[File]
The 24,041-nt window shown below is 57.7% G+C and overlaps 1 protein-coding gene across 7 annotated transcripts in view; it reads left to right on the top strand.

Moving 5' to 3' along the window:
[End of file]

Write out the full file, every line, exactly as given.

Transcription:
The 24,041-nt window shown below is 57.7% G+C and overlaps 1 protein-coding gene across 7 annotated transcripts in view; it reads left to right on the top strand.

Moving 5' to 3' along the window: